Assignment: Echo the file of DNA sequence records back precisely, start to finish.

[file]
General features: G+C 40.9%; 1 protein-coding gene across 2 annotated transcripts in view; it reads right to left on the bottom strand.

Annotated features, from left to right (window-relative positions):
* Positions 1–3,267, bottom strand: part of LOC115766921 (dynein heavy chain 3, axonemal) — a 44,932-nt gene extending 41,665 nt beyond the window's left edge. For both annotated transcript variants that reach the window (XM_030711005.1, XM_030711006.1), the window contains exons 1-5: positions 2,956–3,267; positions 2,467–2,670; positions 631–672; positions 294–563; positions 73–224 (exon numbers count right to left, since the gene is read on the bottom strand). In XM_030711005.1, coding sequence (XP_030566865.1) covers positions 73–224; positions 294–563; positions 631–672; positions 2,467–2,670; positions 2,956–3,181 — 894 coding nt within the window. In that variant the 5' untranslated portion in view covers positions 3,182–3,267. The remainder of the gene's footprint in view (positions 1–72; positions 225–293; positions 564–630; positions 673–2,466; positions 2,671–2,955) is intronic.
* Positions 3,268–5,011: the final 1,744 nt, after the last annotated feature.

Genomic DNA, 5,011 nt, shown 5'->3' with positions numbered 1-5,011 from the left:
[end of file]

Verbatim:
General features: G+C 40.9%; 1 protein-coding gene across 2 annotated transcripts in view; it reads right to left on the bottom strand.

Annotated features, from left to right (window-relative positions):
* Positions 1–3,267, bottom strand: part of LOC115766921 (dynein heavy chain 3, axonemal) — a 44,932-nt gene extending 41,665 nt beyond the window's left edge. For both annotated transcript variants that reach the window (XM_030711005.1, XM_030711006.1), the window contains exons 1-5: positions 2,956–3,267; positions 2,467–2,670; positions 631–672; positions 294–563; positions 73–224 (exon numbers count right to left, since the gene is read on the bottom strand). In XM_030711005.1, coding sequence (XP_030566865.1) covers positions 73–224; positions 294–563; positions 631–672; positions 2,467–2,670; positions 2,956–3,181 — 894 coding nt within the window. In that variant the 5' untranslated portion in view covers positions 3,182–3,267. The remainder of the gene's footprint in view (positions 1–72; positions 225–293; positions 564–630; positions 673–2,466; positions 2,671–2,955) is intronic.
* Positions 3,268–5,011: the final 1,744 nt, after the last annotated feature.

Genomic DNA, 5,011 nt, shown 5'->3' with positions numbered 1-5,011 from the left: